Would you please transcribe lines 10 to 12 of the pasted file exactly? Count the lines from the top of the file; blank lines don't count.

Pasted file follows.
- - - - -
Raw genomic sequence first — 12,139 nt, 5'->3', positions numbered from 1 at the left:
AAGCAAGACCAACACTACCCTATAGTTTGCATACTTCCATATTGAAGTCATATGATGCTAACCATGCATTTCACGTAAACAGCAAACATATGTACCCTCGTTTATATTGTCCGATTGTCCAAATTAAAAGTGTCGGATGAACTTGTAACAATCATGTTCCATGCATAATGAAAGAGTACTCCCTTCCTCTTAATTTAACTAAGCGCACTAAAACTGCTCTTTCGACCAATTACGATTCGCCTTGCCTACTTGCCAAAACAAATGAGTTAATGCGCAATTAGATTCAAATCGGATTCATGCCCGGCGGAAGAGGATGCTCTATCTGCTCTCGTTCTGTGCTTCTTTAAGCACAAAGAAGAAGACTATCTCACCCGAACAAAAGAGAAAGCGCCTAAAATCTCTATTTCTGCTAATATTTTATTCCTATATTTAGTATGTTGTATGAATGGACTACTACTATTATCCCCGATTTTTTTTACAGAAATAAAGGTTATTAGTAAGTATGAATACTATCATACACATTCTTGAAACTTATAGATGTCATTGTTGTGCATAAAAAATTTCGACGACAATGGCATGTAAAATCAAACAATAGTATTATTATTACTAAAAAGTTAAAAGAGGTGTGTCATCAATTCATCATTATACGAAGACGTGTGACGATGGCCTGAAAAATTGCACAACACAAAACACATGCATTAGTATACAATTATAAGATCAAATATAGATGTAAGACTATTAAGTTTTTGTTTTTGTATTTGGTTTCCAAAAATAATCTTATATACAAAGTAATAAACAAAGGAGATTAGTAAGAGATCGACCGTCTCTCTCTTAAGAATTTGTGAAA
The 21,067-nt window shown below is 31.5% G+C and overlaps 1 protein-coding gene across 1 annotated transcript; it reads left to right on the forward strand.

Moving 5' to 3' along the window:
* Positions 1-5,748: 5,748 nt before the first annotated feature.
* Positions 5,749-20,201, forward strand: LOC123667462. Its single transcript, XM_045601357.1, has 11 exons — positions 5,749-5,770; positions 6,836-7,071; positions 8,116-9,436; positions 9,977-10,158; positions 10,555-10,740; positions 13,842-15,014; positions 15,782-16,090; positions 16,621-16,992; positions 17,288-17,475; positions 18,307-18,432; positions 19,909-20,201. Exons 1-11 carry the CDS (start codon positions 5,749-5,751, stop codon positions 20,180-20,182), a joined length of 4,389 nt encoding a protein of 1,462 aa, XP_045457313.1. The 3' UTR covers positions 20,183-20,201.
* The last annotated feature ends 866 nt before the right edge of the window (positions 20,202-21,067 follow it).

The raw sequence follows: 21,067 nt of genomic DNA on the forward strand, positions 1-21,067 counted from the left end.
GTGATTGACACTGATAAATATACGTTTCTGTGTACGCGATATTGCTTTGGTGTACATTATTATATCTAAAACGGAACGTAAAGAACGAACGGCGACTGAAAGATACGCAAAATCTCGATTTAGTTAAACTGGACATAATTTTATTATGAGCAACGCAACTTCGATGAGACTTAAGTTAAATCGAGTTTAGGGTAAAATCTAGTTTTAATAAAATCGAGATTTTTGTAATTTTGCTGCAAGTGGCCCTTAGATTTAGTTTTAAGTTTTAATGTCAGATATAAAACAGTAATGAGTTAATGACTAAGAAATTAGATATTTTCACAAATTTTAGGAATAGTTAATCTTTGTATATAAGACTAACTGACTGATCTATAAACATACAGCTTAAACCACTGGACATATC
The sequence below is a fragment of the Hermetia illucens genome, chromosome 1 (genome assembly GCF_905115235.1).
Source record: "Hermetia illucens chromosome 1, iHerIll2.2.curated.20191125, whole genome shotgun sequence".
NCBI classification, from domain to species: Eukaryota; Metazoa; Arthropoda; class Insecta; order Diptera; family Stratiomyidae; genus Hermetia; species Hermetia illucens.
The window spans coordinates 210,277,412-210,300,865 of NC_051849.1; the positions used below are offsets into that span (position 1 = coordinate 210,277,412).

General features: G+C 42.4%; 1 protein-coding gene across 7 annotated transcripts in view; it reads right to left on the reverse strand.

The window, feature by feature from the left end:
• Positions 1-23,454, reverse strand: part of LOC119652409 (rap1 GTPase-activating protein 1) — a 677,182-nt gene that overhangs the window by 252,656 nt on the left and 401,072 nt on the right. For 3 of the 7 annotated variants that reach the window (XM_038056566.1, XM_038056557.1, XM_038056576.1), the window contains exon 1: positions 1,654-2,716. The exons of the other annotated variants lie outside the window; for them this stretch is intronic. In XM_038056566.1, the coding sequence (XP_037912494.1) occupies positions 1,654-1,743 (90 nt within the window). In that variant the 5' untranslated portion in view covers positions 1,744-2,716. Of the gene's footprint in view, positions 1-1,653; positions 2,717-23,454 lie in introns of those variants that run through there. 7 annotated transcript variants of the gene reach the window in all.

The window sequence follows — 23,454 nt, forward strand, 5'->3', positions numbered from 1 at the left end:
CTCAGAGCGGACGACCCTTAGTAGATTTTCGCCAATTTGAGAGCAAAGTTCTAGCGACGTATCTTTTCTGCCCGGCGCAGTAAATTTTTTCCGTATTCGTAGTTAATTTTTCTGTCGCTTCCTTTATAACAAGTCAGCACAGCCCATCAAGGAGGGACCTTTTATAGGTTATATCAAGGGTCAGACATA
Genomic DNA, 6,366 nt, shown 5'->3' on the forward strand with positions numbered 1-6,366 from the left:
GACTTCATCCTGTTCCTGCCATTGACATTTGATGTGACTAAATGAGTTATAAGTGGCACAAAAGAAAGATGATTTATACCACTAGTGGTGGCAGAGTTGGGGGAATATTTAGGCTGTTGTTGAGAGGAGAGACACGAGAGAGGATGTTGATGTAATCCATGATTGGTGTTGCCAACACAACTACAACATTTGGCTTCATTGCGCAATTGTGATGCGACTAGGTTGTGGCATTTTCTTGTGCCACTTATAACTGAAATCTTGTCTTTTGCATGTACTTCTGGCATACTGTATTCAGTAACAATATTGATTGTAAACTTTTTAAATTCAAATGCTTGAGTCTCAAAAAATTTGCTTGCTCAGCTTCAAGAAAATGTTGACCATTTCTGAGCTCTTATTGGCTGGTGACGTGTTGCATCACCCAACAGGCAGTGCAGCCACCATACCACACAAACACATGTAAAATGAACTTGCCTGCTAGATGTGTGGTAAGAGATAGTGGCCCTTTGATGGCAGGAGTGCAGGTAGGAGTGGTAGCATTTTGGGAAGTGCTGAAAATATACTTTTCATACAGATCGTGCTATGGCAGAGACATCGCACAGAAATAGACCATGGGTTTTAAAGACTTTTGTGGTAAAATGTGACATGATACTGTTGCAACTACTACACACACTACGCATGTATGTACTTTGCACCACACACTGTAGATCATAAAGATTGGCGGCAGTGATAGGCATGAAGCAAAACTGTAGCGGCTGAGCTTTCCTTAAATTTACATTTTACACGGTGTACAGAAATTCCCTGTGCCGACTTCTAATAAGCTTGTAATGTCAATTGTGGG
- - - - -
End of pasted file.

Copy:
The sequence below is a fragment of the Hermetia illucens genome, chromosome 1 (genome assembly GCF_905115235.1).
Source record: "Hermetia illucens chromosome 1, iHerIll2.2.curated.20191125, whole genome shotgun sequence".
NCBI classification, from domain to species: Eukaryota; Metazoa; Arthropoda; class Insecta; order Diptera; family Stratiomyidae; genus Hermetia; species Hermetia illucens.